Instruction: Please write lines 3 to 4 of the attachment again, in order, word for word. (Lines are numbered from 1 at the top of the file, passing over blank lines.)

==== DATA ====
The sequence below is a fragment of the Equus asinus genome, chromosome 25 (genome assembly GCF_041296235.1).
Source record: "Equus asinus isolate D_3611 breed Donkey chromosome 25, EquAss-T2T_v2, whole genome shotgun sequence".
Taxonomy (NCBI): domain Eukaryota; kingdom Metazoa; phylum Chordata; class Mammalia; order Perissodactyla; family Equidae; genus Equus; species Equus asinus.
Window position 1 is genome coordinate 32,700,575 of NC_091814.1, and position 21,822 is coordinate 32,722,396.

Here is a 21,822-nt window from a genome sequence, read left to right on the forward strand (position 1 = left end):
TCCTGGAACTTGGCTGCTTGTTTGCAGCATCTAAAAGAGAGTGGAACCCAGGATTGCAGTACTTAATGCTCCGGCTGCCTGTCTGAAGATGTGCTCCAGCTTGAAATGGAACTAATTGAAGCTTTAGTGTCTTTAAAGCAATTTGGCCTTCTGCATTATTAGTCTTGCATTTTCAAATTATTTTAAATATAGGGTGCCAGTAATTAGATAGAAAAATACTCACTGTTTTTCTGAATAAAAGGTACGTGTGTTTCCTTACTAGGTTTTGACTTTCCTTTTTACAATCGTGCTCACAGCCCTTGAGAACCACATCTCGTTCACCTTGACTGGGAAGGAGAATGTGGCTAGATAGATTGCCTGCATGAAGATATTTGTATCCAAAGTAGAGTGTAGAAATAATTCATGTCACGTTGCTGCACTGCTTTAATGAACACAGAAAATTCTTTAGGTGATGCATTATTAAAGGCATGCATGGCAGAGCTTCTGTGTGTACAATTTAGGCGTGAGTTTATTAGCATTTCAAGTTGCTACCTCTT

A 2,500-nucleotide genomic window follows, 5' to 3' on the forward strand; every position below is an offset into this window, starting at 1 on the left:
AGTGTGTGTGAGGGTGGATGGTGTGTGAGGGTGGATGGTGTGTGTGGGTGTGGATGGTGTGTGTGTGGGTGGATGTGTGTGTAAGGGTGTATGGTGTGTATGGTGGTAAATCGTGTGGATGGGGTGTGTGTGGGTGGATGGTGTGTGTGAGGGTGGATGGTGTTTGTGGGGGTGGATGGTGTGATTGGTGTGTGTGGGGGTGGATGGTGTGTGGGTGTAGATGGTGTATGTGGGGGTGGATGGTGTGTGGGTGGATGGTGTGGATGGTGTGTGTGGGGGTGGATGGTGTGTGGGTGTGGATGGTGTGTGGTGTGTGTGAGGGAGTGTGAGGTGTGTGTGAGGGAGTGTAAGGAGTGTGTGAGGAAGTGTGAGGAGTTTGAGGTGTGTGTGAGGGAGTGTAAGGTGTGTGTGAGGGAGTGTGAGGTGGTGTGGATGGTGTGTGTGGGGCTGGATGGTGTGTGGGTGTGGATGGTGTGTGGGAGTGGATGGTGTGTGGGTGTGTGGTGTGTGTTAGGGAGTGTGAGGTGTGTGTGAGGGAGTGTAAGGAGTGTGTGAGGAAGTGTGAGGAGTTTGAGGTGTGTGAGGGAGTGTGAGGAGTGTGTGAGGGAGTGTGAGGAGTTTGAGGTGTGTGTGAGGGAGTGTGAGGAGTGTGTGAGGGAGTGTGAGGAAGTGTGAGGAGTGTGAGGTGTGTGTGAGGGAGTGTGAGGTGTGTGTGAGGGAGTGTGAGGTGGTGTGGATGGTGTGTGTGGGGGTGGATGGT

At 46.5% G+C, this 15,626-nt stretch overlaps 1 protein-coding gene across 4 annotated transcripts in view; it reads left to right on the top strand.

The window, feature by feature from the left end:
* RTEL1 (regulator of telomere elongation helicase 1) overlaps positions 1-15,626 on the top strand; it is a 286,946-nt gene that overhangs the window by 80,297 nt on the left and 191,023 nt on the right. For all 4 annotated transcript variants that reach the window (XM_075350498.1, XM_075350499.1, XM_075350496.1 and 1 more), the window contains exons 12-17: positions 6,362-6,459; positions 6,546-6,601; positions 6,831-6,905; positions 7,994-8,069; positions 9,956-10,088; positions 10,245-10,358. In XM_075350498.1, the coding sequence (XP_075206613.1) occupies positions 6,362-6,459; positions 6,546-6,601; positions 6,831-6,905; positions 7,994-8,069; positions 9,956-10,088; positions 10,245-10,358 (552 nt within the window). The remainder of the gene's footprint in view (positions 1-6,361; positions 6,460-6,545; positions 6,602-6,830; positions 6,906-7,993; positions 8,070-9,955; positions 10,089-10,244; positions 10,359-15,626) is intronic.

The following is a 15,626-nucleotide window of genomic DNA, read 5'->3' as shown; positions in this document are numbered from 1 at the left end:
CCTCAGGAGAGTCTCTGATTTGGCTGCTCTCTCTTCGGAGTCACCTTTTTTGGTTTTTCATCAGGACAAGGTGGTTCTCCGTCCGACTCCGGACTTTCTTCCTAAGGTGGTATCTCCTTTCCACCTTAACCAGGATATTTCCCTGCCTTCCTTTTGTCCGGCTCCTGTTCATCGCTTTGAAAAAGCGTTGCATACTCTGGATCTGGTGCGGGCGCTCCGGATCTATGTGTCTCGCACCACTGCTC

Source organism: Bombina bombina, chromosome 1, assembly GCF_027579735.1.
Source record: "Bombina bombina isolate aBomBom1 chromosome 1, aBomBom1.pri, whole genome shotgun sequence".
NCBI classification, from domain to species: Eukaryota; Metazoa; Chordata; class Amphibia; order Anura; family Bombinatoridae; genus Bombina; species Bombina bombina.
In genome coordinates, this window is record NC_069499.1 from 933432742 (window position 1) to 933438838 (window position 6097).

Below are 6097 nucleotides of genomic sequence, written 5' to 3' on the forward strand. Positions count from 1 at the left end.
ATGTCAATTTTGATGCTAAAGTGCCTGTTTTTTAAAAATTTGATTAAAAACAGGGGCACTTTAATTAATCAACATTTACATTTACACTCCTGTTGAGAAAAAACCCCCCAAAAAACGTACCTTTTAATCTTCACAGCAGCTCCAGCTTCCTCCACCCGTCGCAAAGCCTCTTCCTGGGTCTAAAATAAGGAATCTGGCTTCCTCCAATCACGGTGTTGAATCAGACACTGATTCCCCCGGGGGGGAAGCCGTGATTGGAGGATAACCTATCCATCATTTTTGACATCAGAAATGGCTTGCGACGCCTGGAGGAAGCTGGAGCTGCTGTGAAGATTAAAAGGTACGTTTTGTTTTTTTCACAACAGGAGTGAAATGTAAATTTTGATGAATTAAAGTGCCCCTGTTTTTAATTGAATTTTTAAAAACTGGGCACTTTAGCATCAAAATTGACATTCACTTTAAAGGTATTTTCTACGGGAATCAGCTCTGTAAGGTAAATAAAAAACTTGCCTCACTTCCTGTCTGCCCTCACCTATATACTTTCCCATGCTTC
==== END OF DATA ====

Taxonomy (NCBI): domain Eukaryota; kingdom Metazoa; phylum Chordata; class Mammalia; order Perissodactyla; family Equidae; genus Equus; species Equus asinus.
Window position 1 is genome coordinate 32,700,575 of NC_091814.1, and position 21,822 is coordinate 32,722,396.